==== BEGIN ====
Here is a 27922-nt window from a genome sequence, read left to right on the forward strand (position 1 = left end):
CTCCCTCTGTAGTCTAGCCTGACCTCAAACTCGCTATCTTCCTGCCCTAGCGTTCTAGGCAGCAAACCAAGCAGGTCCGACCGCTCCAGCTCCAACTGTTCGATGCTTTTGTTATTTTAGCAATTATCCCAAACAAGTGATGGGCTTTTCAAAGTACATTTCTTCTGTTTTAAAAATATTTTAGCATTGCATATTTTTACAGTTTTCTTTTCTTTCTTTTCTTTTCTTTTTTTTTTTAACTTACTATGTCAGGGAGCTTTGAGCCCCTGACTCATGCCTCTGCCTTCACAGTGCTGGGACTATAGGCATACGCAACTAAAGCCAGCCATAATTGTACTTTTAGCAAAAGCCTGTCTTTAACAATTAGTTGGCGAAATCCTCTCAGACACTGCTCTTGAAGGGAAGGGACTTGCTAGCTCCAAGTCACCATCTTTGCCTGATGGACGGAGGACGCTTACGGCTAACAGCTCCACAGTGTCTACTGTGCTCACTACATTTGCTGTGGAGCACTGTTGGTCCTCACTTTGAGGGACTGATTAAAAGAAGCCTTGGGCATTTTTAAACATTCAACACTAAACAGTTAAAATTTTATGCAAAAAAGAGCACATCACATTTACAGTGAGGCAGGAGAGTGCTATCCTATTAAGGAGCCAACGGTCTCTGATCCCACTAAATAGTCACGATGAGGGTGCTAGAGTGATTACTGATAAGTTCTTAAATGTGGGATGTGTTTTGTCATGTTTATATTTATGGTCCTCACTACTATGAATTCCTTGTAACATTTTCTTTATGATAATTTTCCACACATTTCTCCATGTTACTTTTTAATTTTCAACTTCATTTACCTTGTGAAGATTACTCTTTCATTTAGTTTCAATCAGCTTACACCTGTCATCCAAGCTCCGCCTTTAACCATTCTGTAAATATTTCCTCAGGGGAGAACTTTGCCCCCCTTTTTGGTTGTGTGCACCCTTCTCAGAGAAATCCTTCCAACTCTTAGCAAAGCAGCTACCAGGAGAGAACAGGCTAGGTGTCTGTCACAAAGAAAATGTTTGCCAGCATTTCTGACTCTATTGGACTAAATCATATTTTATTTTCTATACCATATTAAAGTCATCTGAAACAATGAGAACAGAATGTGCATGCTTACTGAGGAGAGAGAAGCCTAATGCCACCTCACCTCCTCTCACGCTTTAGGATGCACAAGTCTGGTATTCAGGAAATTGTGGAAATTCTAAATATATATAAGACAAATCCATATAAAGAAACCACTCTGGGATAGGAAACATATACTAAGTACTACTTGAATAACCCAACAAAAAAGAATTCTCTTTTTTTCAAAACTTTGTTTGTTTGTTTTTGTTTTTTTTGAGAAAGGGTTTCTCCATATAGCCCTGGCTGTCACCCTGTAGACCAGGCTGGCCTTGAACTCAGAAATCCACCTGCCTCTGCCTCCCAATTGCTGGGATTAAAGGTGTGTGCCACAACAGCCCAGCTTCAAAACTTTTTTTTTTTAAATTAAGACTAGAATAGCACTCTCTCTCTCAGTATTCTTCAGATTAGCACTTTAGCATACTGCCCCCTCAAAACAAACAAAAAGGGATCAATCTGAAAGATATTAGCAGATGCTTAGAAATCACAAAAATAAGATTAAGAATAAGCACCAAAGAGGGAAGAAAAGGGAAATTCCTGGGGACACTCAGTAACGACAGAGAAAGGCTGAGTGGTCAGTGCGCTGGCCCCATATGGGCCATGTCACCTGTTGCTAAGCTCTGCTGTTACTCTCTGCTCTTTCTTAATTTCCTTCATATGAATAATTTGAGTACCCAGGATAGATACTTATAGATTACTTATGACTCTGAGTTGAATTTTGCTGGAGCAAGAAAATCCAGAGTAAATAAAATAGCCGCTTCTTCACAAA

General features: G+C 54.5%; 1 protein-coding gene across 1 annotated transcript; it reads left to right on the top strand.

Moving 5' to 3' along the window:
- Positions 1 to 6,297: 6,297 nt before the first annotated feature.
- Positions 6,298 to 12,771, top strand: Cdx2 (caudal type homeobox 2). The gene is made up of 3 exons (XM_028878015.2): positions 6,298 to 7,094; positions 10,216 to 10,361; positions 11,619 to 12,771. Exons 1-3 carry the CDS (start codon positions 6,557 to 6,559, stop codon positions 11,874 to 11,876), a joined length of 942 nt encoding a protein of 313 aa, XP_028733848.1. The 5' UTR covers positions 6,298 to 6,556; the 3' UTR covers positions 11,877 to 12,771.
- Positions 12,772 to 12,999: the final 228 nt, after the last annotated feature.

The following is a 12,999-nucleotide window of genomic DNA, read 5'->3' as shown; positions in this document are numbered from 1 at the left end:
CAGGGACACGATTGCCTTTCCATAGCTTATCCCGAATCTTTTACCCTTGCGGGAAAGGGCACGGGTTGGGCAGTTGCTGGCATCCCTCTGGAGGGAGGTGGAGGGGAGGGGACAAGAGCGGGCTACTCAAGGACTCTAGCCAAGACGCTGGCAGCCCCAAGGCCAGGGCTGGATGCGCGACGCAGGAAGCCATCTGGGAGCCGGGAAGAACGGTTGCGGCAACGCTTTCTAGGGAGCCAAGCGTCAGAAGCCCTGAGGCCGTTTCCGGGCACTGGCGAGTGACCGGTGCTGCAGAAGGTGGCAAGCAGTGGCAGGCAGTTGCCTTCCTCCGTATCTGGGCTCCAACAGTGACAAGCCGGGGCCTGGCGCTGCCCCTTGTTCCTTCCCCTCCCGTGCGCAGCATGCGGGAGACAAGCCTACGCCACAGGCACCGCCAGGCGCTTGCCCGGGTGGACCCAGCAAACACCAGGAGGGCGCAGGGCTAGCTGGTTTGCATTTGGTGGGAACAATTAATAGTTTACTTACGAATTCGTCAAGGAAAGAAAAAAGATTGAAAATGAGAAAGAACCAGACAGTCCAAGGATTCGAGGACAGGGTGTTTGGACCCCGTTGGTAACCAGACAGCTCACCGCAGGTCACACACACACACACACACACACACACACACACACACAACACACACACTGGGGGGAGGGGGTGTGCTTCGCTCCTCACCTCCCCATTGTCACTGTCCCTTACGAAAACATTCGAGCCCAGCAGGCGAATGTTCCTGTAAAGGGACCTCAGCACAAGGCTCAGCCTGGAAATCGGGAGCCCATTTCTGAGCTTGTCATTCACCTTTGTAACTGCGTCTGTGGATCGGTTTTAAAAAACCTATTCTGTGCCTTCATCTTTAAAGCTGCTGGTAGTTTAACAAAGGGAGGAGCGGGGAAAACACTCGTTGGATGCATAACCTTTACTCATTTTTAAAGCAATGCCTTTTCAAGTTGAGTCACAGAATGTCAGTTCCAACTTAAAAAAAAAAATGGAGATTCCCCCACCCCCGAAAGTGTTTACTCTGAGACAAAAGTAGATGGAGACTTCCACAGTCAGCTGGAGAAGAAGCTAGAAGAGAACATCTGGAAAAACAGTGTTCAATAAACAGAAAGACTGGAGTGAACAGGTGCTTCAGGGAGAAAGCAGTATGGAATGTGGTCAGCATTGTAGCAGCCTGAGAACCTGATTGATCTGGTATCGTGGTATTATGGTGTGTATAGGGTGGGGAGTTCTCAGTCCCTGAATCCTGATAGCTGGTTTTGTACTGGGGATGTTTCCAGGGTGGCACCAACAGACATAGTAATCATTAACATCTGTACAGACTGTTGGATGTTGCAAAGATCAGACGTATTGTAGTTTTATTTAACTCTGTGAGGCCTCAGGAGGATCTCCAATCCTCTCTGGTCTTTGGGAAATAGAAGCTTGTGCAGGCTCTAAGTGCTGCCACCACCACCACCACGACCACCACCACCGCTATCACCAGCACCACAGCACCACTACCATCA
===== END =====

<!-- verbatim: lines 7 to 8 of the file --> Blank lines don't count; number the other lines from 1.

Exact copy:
- Positions 12,772 to 12,999: the final 228 nt, after the last annotated feature.

The following is a 12,999-nucleotide window of genomic DNA, read 5'->3' as shown; positions in this document are numbered from 1 at the left end: